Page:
Hey Adam,

    We’ve been discussing here in Phuket the idea of giant wall planners so that parents walking by or students (more importantly) can add to it. This way it’s not just the perspective on the reflection but in the planning. Language would clearly have to be adapted, especially for those in high ESL schools, but what a truly collaborative process that would be! Balanced and facilitated by the PYP Professionals (pypco and teachers)!

    It also puts it out there for the community to see and engage in.

    J

    Reply

  2. Brady
    Mar 27, 2015 @ 10:10:13

    Agree 100% on your assessment of the value of the PYP unit planner’s reflection section. There should indeed be a way to make it more authentic. Your suggestions of what students should be able to identify in their reflections sounds good too.

    That’s the level of reflection we expect of students during the Exhibition, and I know you know how challenging that is to draw out of them, so I do think there would be some real challenges getting reliable reflections from students that were also their authentic reflections rather than coached reflections.

    Teachers of course want validation, so I can imagine the temptation of a 3rd grade teacher to spend loads of time in the unit teaching the students to “identify the Key Concepts, Approaches to Learning, Learner Profile attributes and Attitudes from the unit and cite evidence of their development with these PYP elements”.

    I actually think that could be of great value. The focus on metacognition is my favorite part of the PYP Exhibition. There does, however, need to be some mechanism to create opportunities for authentic reflections rather than just parroting PYP jargon. This is a problem for the PYP already. Solve this first and the sky is the limit.

    Whether it be teachers or students, we have to be able to better than asking teachers to fill in a box at the end. I’d suggest that formal protocols could be implemented across a school for the reflection process. Part of it would include students.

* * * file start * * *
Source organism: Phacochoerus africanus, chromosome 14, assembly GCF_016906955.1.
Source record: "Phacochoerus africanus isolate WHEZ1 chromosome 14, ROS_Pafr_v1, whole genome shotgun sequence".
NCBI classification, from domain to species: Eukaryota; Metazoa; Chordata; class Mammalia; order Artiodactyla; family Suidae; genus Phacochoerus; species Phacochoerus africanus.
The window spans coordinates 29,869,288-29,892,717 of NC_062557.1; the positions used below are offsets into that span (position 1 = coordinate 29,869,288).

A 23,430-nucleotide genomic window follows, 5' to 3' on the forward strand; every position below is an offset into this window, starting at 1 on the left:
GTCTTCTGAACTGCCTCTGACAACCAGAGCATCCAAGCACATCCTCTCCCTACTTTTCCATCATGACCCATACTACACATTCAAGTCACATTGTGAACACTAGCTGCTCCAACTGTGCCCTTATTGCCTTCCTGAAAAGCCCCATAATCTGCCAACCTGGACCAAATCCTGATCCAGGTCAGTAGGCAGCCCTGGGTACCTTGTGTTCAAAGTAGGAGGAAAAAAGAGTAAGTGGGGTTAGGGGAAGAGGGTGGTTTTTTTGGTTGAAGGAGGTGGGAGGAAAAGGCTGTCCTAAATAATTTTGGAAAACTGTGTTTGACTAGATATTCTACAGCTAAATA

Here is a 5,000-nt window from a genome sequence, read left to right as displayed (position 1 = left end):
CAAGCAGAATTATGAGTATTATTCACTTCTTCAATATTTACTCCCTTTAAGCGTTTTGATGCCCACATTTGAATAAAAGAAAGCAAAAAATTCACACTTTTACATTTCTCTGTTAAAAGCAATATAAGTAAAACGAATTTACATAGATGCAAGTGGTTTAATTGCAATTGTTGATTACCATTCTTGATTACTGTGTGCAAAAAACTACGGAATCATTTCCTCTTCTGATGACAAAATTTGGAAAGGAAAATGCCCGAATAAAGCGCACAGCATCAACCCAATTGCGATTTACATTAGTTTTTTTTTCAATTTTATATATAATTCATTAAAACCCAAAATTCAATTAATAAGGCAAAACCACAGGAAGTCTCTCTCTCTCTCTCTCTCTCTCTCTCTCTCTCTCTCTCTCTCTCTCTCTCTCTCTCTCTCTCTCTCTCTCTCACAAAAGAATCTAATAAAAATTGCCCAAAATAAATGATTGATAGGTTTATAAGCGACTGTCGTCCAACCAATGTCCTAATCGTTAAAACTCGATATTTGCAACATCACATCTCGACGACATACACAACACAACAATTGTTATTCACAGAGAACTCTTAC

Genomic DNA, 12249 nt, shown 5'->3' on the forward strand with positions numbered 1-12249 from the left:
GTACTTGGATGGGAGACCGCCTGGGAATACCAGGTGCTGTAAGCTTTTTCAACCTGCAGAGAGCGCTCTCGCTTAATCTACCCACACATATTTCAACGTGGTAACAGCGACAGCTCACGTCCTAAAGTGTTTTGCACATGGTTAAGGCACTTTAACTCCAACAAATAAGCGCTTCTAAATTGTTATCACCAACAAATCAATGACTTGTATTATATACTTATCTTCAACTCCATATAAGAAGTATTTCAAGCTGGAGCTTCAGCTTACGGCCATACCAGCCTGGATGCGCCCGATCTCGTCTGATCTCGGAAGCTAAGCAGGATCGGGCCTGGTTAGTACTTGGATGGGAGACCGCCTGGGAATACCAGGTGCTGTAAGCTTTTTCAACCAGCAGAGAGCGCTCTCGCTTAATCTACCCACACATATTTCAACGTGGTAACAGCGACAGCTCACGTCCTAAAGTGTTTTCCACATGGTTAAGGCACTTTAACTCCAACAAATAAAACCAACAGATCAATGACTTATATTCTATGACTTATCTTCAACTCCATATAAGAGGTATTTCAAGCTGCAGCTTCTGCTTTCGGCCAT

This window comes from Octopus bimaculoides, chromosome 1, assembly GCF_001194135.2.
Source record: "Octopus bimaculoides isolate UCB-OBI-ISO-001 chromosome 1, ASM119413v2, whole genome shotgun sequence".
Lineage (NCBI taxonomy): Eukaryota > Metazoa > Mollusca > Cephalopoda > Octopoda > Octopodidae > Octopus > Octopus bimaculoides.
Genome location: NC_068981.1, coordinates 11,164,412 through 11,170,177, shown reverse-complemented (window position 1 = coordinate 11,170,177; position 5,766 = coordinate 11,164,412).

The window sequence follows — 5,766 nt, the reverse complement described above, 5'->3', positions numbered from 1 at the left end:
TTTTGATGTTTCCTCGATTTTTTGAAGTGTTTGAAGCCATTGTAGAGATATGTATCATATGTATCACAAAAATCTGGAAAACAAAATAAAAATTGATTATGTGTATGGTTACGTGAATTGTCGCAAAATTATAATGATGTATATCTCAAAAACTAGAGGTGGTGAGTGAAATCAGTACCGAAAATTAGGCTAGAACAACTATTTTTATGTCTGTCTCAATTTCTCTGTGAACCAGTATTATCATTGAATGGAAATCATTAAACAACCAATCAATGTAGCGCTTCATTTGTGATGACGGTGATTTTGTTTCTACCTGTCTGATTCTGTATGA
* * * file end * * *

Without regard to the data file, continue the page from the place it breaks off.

Reply

  3. @dwyerteacher
    Apr 19, 2015 @ 11:05:32

    “I actually think that could be of great value. The focus on metacognition is my favorite part of the PYP Exhibition. There does, however, need to be some mechanism to create opportunities for authentic reflections rather than just parroting PYP jargon. This is a problem for the PYP already. Solve this first and the sky is the limit.”

    I agree. At the same time, I find the current set up to be a bit confusing for kids (and some adults). There are too many words, attributes, models, for kids to get to know in depth. Sure they can have a surface understanding of the LP and Att, but it is hard to really get into depth with so many terms. Especially for EAL learners and our youngest learners. Personally, I would like to see it simplified, pared down. Less is sometimes more.

    Reply

  4. Trackback: Rethinking the Way We Plan | Making Good Humans
  5. Sailaja Vittaldev
    Nov 18, 2015 @ 04:22:16

    I completely agree with you, I started to reflect about my teaching and learning practices. I often add these elements in the reflection at the end of the unit. Students provide the evidence of their developing or gaining attributes/attitudes. In fact the whole unit was designed by asking their inputs in terms of key concepts/skills/learner profile. It’s always better to involve the students in their learning process as we are aiming to make them accountable for what they are learning in order to develop life long learners.

    Reply